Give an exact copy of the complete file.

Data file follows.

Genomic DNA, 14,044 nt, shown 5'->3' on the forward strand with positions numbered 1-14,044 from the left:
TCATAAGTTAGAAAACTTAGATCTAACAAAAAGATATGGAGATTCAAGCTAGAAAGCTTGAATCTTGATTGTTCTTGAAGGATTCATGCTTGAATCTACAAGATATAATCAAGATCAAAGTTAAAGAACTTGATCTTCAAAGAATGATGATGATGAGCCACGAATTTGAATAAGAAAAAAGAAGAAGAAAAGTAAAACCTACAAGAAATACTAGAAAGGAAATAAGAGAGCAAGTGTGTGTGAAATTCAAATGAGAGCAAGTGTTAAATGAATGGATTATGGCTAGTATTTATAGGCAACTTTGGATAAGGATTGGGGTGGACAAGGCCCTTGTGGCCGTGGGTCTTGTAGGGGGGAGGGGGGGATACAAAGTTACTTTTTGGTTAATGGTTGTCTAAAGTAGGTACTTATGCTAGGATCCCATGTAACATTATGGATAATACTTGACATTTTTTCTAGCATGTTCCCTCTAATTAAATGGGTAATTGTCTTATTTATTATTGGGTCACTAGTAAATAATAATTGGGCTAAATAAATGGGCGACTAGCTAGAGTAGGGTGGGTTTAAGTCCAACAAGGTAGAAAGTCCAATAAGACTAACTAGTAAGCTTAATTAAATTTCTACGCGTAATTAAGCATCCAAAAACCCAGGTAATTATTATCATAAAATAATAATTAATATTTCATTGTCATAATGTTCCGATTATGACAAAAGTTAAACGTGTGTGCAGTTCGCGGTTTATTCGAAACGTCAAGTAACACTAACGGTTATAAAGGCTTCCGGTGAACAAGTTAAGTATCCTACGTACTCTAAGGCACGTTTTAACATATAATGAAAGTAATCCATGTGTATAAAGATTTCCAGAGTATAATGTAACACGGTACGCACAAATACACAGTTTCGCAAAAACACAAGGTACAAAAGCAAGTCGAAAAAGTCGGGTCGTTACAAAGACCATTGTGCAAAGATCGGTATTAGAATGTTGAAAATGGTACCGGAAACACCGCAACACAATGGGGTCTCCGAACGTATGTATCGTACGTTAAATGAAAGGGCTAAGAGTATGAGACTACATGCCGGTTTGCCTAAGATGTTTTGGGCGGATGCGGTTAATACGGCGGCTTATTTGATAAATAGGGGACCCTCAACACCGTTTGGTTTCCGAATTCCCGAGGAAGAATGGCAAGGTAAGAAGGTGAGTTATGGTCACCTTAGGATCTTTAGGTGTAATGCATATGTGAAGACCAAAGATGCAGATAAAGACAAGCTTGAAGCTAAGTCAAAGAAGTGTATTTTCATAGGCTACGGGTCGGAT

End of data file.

Genomic DNA, 14,044 nt, shown 5'->3' on the forward strand with positions numbered 1-14,044 from the left:
TCATAAGTTAGAAAACTTAGATCTAACAAAAAGATATGGAGATTCAAGCTAGAAAGCTTGAATCTTGATTGTTCTTGAAGGATTCATGCTTGAATCTACAAGATATAATCAAGATCAAAGTTAAAGAACTTGATCTTCAAAGAATGATGATGATGAGCCACGAATTTGAATAAGAAAAAAGAAGAAGAAAAGTAAAACCTACAAGAAATACTAGAAAGGAAATAAGAGAGCAAGTGTGTGTGAAATTCAAATGAGAGCAAGTGTTAAATGAATGGATTATGGCTAGTATTTATAGGCAACTTTGGATAAGGATTGGGGTGGACAAGGCCCTTGTGGCCGTGGGTCTTGTAGGGGGGAGGGGGGGATACAAAGTTACTTTTTGGTTAATGGTTGTCTAAAGTAGGTACTTATGCTAGGATCCCATGTAACATTATGGATAATACTTGACATTTTTTCTAGCATGTTCCCTCTAATTAAATGGGTAATTGTCTTATTTATTATTGGGTCACTAGTAAATAATAATTGGGCTAAATAAATGGGCGACTAGCTAGAGTAGGGTGGGTTTAAGTCCAACAAGGTAGAAAGTCCAATAAGACTAACTAGTAAGCTTAATTAAATTTCTACGCGTAATTAAGCATCCAAAAACCCAGGTAATTATTATCATAAAATAATAATTAATATTTCATTGTCATAATGTTCCGATTATGACAAAAGTTAAACGTGTGTGCAGTTCGCGGTTTATTCGAAACGTCAAGTAACACTAACGGTTATAAAGGCTTCCGGTGAACAAGTTAAGTATCCTACGTACTCTAAGGCACGTTTTAACATATAATGAAAGTAATCCATGTGTATAAAGATTTCCAGAGTATAATGTAACACGGTACGCACAAATACACAGTTTCGCAAAAACACAAGGTACAAAAGCAAGTCGAAAAAGTCGGGTCGTTACAAAGACCATTGTGCAAAGATCGGTATTAGAATGTTGAAAATGGTACCGGAAACACCGCAACACAATGGGGTCTCCGAACGTATGTATCGTACGTTAAATGAAAGGGCTAAGAGTATGAGACTACATGCCGGTTTGCCTAAGATGTTTTGGGCGGATGCGGTTAATACGGCGGCTTATTTGATAAATAGGGGACCCTCAACACCGTTTGGTTTCCGAATTCCCGAGGAAGAATGGCAAGGTAAGAAGGTGAGTTATGGTCACCTTAGGATCTTTAGGTGTAATGCATATGTGAAGACCAAAGATGCAGATAAAGACAAGCTTGAAGCTAAGTCAAAGAAGTGTATTTTCATAGGCTACGGGTCGGAT